The extrinsic pathway crosstalks to the intrinsic pathway via caspase-8-mediated cleavage of Bid (a BH3-ONLY member of the BCL2 FAMILY of proteins). After cleavage by caspase-8, tBid translocates to the mitochondrion and triggers the intrinsic pathway [3].

Thereby, the mitochondrial pathway serves as an amplification loop caspases. This amplification occur by two pathways - via activation of caspase-9 and via inhibition of baculoviral IAP repeat-containing proteins (IAPs).

Following its release from mitochondria, cytochrome c binds to and activates protein Apaf-1 in the cytoplasm, followed by binding of Apaf-1 to ATP/dATP and to formation of the apoptosome. Apoptosome mediates activation of caspase-9, thereby triggering a cascade of caspase activation [1].

The baculoviral IAP repeat-containing proteins (IAPs) (XIAP, c-IAP1, c-IAP2, NAIP and survivin) inhibit certain caspases (caspase-3, caspase-7 and caspase-9) by direct binding or by ubiquitylation. Mitochondrial protein Smac/DIABLO, on its release from mitochondria, binds XIAP, c-IAP1, c-IAP2, and survivin in a manner that displaces caspases. So, Smac/DIABLO is a negative regulator of IAPs, and is therefore an apoptosis-enhancing molecule [4].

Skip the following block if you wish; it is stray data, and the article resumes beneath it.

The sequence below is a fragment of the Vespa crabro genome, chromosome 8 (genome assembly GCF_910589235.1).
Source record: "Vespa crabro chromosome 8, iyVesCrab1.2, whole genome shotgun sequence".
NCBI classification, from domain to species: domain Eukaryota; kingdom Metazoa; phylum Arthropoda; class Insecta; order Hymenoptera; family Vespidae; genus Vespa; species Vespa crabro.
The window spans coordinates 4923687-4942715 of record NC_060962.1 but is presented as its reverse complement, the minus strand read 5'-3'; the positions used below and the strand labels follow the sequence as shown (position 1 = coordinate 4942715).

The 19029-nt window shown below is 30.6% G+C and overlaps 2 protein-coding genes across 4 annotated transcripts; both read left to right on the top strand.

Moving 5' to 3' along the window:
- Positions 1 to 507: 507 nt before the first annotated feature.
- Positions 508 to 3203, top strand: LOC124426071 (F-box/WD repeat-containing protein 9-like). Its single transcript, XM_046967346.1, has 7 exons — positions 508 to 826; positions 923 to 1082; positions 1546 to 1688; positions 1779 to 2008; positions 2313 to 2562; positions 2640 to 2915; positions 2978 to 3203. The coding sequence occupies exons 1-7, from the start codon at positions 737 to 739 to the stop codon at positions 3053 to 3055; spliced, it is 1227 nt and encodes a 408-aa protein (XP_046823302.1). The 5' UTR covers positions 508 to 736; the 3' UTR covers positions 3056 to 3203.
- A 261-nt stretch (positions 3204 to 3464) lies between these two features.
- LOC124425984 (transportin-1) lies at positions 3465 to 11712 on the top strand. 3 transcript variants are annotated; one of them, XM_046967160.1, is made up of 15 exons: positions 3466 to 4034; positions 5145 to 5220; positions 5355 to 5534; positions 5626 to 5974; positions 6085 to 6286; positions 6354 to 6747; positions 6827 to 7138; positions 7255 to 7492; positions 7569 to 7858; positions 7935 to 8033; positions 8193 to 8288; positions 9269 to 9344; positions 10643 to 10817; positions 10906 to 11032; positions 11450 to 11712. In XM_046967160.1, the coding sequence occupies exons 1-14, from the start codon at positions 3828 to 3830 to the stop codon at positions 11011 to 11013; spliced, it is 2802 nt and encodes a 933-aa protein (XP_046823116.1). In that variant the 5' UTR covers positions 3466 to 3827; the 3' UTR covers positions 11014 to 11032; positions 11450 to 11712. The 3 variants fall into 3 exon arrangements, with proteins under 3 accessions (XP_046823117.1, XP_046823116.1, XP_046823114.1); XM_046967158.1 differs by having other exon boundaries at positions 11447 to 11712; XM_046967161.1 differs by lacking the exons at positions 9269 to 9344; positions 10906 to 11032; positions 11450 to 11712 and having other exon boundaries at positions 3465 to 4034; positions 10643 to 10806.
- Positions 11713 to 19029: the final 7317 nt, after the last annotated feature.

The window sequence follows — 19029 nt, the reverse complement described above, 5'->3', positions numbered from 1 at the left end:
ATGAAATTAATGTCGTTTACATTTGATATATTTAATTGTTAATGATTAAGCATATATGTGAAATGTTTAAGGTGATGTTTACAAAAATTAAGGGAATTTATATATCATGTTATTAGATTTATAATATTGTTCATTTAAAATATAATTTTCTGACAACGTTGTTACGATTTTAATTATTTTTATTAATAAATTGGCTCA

Cleavage of caspase-9 is not required for activation but is necessary for inactivation of caspase-9 by XIAP. XIAP sequesters caspase-9 in a monomeric state, which serves to prevent catalytic activity [5].

XIAP regulates activity of Aif during apoptosis by its ubiquitination [6].

Serine protease HtrA2/OMI also inhibits IAP-proteins by binding or by cleavage [3].

Peptides derived from the C termini of human Presenilins modulate the protease and apoptotic activities of Omi/HtrA2 by binding to its PDZ domain [7].